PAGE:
Golden, tart, funky, very tasty.
RCL (2030) - Waltham, Massachusetts, USA - SEP 22, 2010
Atypical and delicious gueuze. I would guess that the used oak barrels this was brewed in were used only a couple of times and aren’t totally neutral as I got a very distinctive, creamy vanilla note that I was not expecting but which harmonized superbly with the lemony acidity. Superbly balanced. Really interesting stuff FlacoAlto (4182) - Tucson, Arizona, USA - SEP 13, 2010
Bottled August 2010; Sampled September 2010BBB63 (6557) - La Porte, Indiana, USA - SEP 11, 2010
A solid pour into my large Tripel Karmeliet tulip produces a two finger thick, lightly tan colored head. The beer is a nice gold hue that shows a touch of haze. The aroma has a fruity acetic acid focused note to it up front (that is usually a sign of a poorly made Gueuze in Belgium). A dried, grassy grain notes in the finish intermingle with a lactic acidity that is a bit more usual. Musty, definitely musky and this has a certain urea like quality to it. the funkiness reminds me a bit of phenolic soaked and sweat dried old blankets. This really has a nice, grain driven, hay like / pale cracker character to it that comes through more as one gets used to the acid and funkiness. Even towards the end of my glass the pale grain character still plays a large role; I really like this somehow rustic seeming grain character here in the nose.
My first sip is sharply acidic up front, not just from the usual suspects but also from an effervescent, fizzy carbonation. This is more tart than I was expecting and thankfully is more lactic focused than I had worried it would be (based on the initial aroma). There is a touch of acetic character here, but only just and it is perfectly in line with the norm of a well made Gueuze; light perfuming the character and boosting a perception of fruit in this beer. The long finish sees a lingering, pail grain character sticking to the palate; dried hay and an almost oatmeal like raw grain dustiness showcase the wheat and pale malt and outlasts the acidity on the tongue. This doesn’t quite have the lactic / oak texture of a phenomenal Gueuze, but the light body, prickly carbonation and easy drinking character of this beer is still quite a treat. As the beer warms up a couple more things become apparent; first off a very soft, suggestion of sweetness starts to be noticed; this is fleeting as at other times it remains bone dry and I think this is purely a perception from the hint of acetic character that is here. Secondly a subtle oak character starts to come out; a hint of oak spice and woody flavor is contributed towards the finish, it is very well integrated with the other flavors and is perhaps a touch more subtle than its actual influence warrants.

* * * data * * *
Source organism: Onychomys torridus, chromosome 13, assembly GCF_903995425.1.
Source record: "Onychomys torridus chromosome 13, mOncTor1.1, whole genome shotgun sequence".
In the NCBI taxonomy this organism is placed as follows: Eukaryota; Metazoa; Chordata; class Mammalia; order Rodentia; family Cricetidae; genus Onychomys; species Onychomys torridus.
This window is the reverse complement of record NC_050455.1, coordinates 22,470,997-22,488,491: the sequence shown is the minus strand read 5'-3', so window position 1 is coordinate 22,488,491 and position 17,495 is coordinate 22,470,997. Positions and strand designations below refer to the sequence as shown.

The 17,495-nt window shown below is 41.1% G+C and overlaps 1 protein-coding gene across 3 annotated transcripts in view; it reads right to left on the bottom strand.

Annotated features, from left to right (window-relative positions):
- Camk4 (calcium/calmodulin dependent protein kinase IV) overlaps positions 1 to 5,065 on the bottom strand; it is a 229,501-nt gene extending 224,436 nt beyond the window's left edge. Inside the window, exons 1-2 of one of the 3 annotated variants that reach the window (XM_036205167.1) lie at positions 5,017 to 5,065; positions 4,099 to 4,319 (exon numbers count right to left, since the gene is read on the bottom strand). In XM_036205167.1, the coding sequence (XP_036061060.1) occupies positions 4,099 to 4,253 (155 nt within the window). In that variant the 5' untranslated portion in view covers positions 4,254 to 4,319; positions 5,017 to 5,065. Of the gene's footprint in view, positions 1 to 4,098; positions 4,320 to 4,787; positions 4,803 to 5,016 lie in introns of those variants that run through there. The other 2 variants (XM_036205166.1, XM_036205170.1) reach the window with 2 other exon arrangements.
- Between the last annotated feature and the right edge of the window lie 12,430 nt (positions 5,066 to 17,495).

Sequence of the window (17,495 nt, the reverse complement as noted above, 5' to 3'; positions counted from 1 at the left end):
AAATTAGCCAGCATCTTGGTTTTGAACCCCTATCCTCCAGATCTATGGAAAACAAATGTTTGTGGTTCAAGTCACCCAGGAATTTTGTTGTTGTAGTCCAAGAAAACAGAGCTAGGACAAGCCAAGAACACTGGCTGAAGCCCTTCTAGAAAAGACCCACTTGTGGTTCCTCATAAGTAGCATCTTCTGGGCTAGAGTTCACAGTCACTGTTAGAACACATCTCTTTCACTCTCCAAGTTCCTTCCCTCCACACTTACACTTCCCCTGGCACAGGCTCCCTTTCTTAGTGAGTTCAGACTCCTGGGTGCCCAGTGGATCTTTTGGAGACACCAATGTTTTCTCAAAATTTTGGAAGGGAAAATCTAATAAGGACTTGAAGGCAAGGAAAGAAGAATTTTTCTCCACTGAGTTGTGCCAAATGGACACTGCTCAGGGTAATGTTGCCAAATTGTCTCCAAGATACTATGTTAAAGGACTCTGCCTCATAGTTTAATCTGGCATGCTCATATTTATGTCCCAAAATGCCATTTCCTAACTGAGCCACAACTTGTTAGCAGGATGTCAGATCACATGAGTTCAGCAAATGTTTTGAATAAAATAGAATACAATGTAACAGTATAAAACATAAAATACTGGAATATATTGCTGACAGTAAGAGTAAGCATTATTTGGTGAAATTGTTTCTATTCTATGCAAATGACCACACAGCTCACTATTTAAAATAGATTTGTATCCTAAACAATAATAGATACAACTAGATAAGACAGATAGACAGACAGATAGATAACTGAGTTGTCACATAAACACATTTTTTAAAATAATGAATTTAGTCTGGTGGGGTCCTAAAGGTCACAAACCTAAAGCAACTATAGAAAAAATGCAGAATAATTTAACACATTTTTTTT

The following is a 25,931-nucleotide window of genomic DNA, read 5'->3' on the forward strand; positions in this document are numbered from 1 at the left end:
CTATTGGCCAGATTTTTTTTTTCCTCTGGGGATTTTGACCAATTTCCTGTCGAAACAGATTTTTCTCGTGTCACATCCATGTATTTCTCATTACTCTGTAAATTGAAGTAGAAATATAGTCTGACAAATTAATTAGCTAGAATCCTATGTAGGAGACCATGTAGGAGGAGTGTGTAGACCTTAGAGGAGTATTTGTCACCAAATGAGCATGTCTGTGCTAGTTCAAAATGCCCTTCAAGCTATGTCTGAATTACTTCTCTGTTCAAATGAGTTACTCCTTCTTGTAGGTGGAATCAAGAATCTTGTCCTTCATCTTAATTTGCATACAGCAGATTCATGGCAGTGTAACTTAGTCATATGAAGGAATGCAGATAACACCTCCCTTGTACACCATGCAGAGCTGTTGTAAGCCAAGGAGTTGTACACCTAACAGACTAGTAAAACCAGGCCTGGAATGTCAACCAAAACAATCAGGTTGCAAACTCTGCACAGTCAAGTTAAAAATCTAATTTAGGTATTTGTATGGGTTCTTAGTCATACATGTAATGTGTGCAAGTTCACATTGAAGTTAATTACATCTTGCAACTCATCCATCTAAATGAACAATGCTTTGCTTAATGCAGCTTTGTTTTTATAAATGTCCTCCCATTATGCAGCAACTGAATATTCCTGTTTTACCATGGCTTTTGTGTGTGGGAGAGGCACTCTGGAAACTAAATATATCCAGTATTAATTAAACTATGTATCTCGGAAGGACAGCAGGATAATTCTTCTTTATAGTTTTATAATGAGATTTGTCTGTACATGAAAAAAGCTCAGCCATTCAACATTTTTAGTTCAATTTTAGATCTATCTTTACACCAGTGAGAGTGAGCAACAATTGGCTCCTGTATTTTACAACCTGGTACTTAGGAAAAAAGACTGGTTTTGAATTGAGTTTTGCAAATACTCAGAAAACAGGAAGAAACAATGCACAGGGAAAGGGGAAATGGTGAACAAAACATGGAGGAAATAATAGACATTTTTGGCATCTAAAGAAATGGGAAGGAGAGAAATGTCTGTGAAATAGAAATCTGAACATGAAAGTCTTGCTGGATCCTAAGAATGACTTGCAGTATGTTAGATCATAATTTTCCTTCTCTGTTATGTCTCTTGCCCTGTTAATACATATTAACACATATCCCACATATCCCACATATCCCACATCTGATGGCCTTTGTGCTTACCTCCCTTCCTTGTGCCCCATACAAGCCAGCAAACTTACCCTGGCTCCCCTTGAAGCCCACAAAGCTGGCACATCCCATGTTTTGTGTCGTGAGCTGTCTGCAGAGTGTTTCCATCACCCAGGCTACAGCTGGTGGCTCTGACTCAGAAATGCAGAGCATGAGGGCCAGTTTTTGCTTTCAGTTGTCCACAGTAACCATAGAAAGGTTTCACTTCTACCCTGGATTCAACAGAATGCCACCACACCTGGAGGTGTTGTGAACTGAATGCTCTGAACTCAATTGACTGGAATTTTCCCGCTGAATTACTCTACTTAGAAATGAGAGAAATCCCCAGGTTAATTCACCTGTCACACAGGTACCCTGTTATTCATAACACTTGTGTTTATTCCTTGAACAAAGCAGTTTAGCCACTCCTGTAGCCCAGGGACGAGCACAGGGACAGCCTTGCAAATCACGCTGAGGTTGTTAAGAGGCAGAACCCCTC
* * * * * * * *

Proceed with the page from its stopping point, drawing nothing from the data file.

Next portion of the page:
This is much, much better than I was expecting; the texture is perhaps a touch lacking, and the beer could use a bit more complexity in the flavor department, but this is a really nice, American made, example of a Gueuze. I can’t wait to see what subsequent releases turn out like as the beer is continued to be blended by previous batches.
Thanks Shawn for the chance to try this and congrats on rating #1500: After the disappointment of the 1st R&D offering, I approached this with low expections and found myself pleasantly surprised. Pours a crystal clean golden hue with small and lively bubbles that kept a slight head afloat but produced no lace. The aroma has notes of sour lemon, slight funk and urine, dill and vinegar, some mint and a hint of flowery chamomile. oak, and biscuity pale malts. The taste starts with a nice acidic and soured fruit bite supported by vinegar and gentle herbs notes. Flowery, biscuity and minor oaky undertone before a surprising peppery finish. The mouth feel is lively and refreshing, slight dry. This is very nice and could be even better with aging producing a drier finish and more pronounced Brettanomyces influence. I bit Orval"ish" like